Locate Bathroom Odors From Sewer Gas and Mildew

February 14, 2021 Updated: February 14, 2021

Dear James: Our master bathroom has mildew and sewer gas (rotten egg) odors. We have tried cleaning and drying the wash bowl and tub. What else should we check to find the odors? —Jim T.

Dear Jim: A bathroom has many areas that can create odors, so finding sources of odors can be like finding a needle in a haystack. There are many places for water and dampness to collect, and some are hidden from view. Fortunately, all of these sources are relatively simple to repair and eliminate yourself.

Persistent dampness is the most common cause of the mildew and musty odors. In order for mildew to live indoors, it must have sources of moisture and organic material for nutrition. Soaps, especially natural soaps, and oils and dead skin cells from your body provide the food source. Always rinse off the shower walls after bathing.

A musty, moldy odor is usually caused by persistent dampness in a specific area or two in the bathroom. For mold and mildew to thrive in a bathroom, they just need moisture and some organic source for nutrition. This source can be flake of dead skin from your body, soap residue, oils for conditioners, etc.

Since there also is a sewer gas odor at times, there may be a leaky wax ring under the toilet. This soft wax ring creates the seal between the toilet drain outlet and the sewage drain inlet pipe when the toilet is bolted down. If the toilet is slightly loose and you can rock it, this motion may deform the wax ring and cause a leak.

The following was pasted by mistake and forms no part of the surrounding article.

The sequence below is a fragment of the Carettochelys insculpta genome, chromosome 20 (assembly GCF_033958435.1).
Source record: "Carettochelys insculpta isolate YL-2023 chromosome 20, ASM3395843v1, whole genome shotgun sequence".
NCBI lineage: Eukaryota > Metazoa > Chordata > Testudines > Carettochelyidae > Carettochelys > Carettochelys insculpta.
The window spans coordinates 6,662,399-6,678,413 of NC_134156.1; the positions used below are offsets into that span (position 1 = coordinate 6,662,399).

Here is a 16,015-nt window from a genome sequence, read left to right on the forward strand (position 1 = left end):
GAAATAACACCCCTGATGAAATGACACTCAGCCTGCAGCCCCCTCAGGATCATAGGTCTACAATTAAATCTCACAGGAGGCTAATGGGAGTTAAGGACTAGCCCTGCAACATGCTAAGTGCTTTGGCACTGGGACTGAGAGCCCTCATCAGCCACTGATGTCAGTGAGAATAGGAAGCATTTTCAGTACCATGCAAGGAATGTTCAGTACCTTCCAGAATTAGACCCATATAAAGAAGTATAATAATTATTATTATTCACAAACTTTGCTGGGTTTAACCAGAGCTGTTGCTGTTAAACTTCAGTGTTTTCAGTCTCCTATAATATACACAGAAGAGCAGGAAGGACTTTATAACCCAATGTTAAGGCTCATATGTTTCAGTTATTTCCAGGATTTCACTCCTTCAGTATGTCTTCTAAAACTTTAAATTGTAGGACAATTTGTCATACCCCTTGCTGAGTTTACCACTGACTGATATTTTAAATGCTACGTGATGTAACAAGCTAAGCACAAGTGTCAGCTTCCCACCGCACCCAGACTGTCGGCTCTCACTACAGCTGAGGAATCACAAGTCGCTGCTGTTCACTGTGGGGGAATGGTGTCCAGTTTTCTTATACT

When the wax ring is leaky, it allows water and some wastes to leak out on the floor. Often, the leakage stays under the toilet and you never see it, but it saturates the lumber below it. If you can rock your toilet, replace the wax ring. It is a very inexpensive part you can find at any hardware store.

If the sewer gas odor is coming from a bathroom that is seldom used, the sink or bathtub trap may have dried out. The trap elbow should have water standing in it to create a water seal to block sewer gases. For seldom used bathrooms, to be safe, pour a quart or so of water in the drains to fill the trap elbow.

Next, check for leaks in the vanity cabinet underneath the sink. Water may be leaking there without your noticing it. Deposits of soap, hair, and other gunk collect in the bottom of the trap under the sink. If the plumbing starts to leak, this is a common spot. Also the seal where the sink stopper control arm enters the drain under the sink may have become leaky. You can buy replacement trap sections and stopper arm seals.

The trap in the bathtub is another possible area where water may be leaking, causing persistent dampness and a musty odor. Unfortunately, this is much more difficult to repair. Check the ceiling in the area immediately beneath the bathtub. You may notice a slight discoloration and a spongy feel to the ceiling drywall. It may also feel colder than other spots on the ceiling.

The musty odor may also be coming from the bathroom ceiling vent fan. If the fan duct outlet is located inside the wall or roof, rain water may be leaking in. This can run down the duct and sometimes collect around the ceiling fixture. Remove the decorative cover from around the vent fan, and check for any signs of moisture.

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